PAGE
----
There are some smaller caves dotted around the various mountains and your casa owner will almost always know someone that can guide you the way for a few CUCs. The bigger caves can be reached by taxi or organized tour. A tour to Santo Tomas takes 3 hours and leaves at the tourist office every morning. The 21CUC include transport and entrance to the cave. There is no public transport available.
7.I wish I was a punk rocker with flowers in my hair (Sandi Thom - I Wish I was a punk rocker)
AKA The Muriel de la Prehistoria
We all know that artists can be a bit crazy but as it turns out that Cuban artists can be both crazy and slightly delusional at the same. At least this is the only way I can explain the Muriel de la Prehistoria - a gaudy Technicolor painting covering an entire rock face of a karst mountain. Some twenty years ago a couple of artists tried their luck in depicting evolution - and succeeding in creating something that looks like a mix of cave paintings and a child's drawing with water colours. Iīm not going into the details of how it looks as you should really keep that element of surprise. Just be aware that there will be dinosaurs (See, I knew there were some of them hiding here).
The easiest way to get there is follow the road leading out of town the way the bus came in for 3km, and then a sign will direct you towards the Muriel following a smaller road through the mountains. 4km did not sound that bad but Vera and me chose to do it after Scuba diving at 9am and a 4 hour drive to Vinales - by the time we reached the Muriel we were starving like a pack of wolves and really did not appreciate the questionable artistic talent on offer. There is a 1CUC entrance charge if you want to get close and overpriced bars and a restaurant are at your service. Don't miss it, although it sounds a bit boring it is a Cuba must see and even if it is just to say that you finally found dinosaurs in Vinales.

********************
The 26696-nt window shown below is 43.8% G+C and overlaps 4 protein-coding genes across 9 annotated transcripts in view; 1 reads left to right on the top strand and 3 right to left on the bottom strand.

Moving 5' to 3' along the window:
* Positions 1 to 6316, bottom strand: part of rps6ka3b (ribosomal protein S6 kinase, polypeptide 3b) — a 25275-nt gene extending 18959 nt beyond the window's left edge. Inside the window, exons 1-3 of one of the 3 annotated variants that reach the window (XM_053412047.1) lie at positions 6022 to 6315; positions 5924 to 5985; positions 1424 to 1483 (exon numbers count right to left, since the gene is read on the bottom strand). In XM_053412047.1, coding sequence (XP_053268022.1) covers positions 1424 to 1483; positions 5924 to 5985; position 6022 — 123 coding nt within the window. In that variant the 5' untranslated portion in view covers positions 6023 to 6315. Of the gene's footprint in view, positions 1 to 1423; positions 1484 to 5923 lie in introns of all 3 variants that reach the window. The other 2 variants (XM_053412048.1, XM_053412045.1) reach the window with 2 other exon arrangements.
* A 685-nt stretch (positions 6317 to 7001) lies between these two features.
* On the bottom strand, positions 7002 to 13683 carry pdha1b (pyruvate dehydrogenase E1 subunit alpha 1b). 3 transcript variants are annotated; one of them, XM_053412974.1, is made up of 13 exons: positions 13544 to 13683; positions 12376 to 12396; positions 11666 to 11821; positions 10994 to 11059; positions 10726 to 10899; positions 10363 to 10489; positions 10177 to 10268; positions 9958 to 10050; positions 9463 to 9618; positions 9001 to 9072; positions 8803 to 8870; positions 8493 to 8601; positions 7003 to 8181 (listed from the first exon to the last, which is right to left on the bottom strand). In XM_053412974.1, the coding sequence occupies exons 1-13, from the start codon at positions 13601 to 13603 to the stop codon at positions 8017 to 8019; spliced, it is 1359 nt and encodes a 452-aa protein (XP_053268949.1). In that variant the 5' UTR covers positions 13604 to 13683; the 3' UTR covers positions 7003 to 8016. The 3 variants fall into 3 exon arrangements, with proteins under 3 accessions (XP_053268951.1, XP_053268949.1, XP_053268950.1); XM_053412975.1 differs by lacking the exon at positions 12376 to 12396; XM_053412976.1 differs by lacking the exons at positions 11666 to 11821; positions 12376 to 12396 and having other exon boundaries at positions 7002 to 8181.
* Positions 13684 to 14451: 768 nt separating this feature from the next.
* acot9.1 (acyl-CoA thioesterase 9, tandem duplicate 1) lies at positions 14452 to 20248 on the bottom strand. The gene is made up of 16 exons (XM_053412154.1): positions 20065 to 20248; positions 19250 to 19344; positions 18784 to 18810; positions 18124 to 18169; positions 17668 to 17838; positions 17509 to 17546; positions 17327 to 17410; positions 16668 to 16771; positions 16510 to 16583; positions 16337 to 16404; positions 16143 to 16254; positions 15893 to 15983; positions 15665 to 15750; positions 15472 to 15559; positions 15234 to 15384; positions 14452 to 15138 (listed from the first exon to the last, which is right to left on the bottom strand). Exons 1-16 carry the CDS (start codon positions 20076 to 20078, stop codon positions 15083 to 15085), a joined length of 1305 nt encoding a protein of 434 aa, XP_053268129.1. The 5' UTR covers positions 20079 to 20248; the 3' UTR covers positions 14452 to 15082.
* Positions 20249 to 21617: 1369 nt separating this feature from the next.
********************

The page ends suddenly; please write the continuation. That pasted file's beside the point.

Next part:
8.We're going out out out no sleeping sleeping tonight (Lavive - No Time For Sleeping)
AKA The Nightlife
Vinales is a place offering heaps of sporting activities and we really exhausted these options. Combine this with the huge meals prepared at the casa and you might understand why dancing salsa was not on our evening entertainment program. For me it is a place to sit on the porch of your casa and enjoy some good old rum and coke with your friends. Itīs not like there was a lot on nightlife on offer anyway. The only place to go dancing is the Casa de la Musica on the main square which looked ok but drinks were a bit overpriced. There is life music almost every night and heaps of guys will be just too happy to show you how to dance salsa - at least according to my friend who braved a couple of nights out there.